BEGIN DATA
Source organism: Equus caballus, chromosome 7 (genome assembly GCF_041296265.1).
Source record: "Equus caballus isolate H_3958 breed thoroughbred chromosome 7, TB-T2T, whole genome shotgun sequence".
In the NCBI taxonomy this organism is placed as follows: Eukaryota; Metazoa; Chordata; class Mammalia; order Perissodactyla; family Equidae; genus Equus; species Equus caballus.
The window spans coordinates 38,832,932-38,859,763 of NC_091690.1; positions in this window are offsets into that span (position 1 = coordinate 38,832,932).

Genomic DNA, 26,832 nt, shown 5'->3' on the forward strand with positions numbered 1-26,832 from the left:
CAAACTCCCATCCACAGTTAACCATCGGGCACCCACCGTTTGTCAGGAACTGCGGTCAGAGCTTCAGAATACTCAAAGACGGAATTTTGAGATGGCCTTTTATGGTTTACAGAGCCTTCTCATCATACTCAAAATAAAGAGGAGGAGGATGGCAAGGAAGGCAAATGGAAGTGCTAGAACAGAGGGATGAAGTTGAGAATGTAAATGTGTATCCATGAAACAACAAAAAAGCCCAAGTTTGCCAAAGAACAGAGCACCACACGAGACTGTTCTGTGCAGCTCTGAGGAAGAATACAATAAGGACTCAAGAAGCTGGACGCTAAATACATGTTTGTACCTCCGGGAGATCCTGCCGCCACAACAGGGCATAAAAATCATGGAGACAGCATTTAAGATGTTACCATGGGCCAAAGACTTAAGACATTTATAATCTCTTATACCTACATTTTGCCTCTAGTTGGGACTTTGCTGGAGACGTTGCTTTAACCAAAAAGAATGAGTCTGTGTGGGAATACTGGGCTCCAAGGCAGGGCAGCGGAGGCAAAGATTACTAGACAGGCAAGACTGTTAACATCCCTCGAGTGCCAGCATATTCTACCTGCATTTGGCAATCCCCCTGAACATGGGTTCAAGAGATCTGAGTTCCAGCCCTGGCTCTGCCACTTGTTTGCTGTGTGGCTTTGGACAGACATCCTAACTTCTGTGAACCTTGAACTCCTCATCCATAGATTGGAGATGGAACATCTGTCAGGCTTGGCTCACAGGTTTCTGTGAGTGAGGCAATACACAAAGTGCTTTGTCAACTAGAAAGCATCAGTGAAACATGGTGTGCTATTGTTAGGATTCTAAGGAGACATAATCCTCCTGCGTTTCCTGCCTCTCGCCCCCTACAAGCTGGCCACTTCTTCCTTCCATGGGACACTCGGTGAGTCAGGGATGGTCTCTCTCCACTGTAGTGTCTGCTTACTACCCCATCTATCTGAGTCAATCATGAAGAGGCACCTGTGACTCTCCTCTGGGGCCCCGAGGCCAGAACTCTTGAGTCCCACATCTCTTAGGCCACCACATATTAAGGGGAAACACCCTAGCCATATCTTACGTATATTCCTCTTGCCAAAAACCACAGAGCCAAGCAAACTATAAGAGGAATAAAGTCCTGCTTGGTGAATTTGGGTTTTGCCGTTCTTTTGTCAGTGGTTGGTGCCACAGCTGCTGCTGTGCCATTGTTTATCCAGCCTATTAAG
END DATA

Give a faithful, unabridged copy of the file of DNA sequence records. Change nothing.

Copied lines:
Source organism: Equus caballus, chromosome 7 (genome assembly GCF_041296265.1).
Source record: "Equus caballus isolate H_3958 breed thoroughbred chromosome 7, TB-T2T, whole genome shotgun sequence".
In the NCBI taxonomy this organism is placed as follows: Eukaryota; Metazoa; Chordata; class Mammalia; order Perissodactyla; family Equidae; genus Equus; species Equus caballus.
The window spans coordinates 38,832,932-38,859,763 of NC_091690.1; positions in this window are offsets into that span (position 1 = coordinate 38,832,932).

Genomic DNA, 26,832 nt, shown 5'->3' on the forward strand with positions numbered 1-26,832 from the left:
CAAACTCCCATCCACAGTTAACCATCGGGCACCCACCGTTTGTCAGGAACTGCGGTCAGAGCTTCAGAATACTCAAAGACGGAATTTTGAGATGGCCTTTTATGGTTTACAGAGCCTTCTCATCATACTCAAAATAAAGAGGAGGAGGATGGCAAGGAAGGCAAATGGAAGTGCTAGAACAGAGGGATGAAGTTGAGAATGTAAATGTGTATCCATGAAACAACAAAAAAGCCCAAGTTTGCCAAAGAACAGAGCACCACACGAGACTGTTCTGTGCAGCTCTGAGGAAGAATACAATAAGGACTCAAGAAGCTGGACGCTAAATACATGTTTGTACCTCCGGGAGATCCTGCCGCCACAACAGGGCATAAAAATCATGGAGACAGCATTTAAGATGTTACCATGGGCCAAAGACTTAAGACATTTATAATCTCTTATACCTACATTTTGCCTCTAGTTGGGACTTTGCTGGAGACGTTGCTTTAACCAAAAAGAATGAGTCTGTGTGGGAATACTGGGCTCCAAGGCAGGGCAGCGGAGGCAAAGATTACTAGACAGGCAAGACTGTTAACATCCCTCGAGTGCCAGCATATTCTACCTGCATTTGGCAATCCCCCTGAACATGGGTTCAAGAGATCTGAGTTCCAGCCCTGGCTCTGCCACTTGTTTGCTGTGTGGCTTTGGACAGACATCCTAACTTCTGTGAACCTTGAACTCCTCATCCATAGATTGGAGATGGAACATCTGTCAGGCTTGGCTCACAGGTTTCTGTGAGTGAGGCAATACACAAAGTGCTTTGTCAACTAGAAAGCATCAGTGAAACATGGTGTGCTATTGTTAGGATTCTAAGGAGACATAATCCTCCTGCGTTTCCTGCCTCTCGCCCCCTACAAGCTGGCCACTTCTTCCTTCCATGGGACACTCGGTGAGTCAGGGATGGTCTCTCTCCACTGTAGTGTCTGCTTACTACCCCATCTATCTGAGTCAATCATGAAGAGGCACCTGTGACTCTCCTCTGGGGCCCCGAGGCCAGAACTCTTGAGTCCCACATCTCTTAGGCCACCACATATTAAGGGGAAACACCCTAGCCATATCTTACGTATATTCCTCTTGCCAAAAACCACAGAGCCAAGCAAACTATAAGAGGAATAAAGTCCTGCTTGGTGAATTTGGGTTTTGCCGTTCTTTTGTCAGTGGTTGGTGCCACAGCTGCTGCTGTGCCATTGTTTATCCAGCCTATTAAG